Based on our assessments in viewing thousands of artworks in various physical and online venues, here is a list of art forgeries and faking gamesmanship to be on the look out for:
1. Jean Michel Basquiat. These forgeries can purport to be early drawings. Some circulate with forged letters from the estate. Sometimes these are postcards from the 1980s, lending to the works credibility, but with forged hand additions.
2. Andy Warhol. These “artworks” might be accompanied by dead-end fake provenance, that is, documents purporting to show provenance but that lead an inquiry to a dead-end, like a gallery label from a long since closed gallery. Remember, gallery labels are easily faked, too.
3. Frida Kahlo. Sometimes, just bad copies, in other mediums, like watercolors, and of well-known artworks.
5. Joseph Albers. These can be legitimate lithographic pages cut from better quality catalogs or publications but with fake signatures or phony edition numbers added to enhance the value.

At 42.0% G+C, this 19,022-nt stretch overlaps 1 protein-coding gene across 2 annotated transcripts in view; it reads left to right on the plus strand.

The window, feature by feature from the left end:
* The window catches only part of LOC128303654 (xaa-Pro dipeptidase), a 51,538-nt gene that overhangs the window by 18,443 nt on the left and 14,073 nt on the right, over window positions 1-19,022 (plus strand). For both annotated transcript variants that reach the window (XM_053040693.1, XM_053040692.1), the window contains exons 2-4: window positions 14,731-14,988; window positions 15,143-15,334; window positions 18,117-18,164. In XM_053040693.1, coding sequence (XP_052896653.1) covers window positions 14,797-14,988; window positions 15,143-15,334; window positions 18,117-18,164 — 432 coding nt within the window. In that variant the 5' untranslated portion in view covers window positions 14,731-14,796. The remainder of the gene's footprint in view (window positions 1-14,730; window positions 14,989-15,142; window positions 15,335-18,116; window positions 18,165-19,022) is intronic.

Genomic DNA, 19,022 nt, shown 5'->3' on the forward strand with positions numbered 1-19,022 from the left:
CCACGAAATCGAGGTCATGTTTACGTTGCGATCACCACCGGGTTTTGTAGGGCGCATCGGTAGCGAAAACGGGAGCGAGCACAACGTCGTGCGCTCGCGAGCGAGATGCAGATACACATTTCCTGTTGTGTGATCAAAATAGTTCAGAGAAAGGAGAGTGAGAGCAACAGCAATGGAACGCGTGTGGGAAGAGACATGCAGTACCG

6. Jackson Pollock. Sometimes legitimate works sourced from flea markets and period paintings done in the manner Pollock by well meaning amateur artists in the 1950s and 60s. The forger will add a phony “Pollack” signature. The works can be convincing because they have the correct age.
7. Joan Mitchell. Similar forgeries to Pollock, in terms of the manipulation and sometimes on paper, which is more easily manipulated in terms of laying down a false signature, if a true signature needs to be cut-out.
8. Robert Crumb. Works that may be pastiche and copied out of a comic, and sometimes with a claim that it was given as “a gift by the artist”, but without any more documentation.
9. Agnes Martin. Works that can purport to be Grid Pieces but more like something a child with a ruler would come up with.
10. Banksy. Sometimes a legitimate piece of ephemera will be attached, like Dismaland ephemera, to make the forged work appear authentic .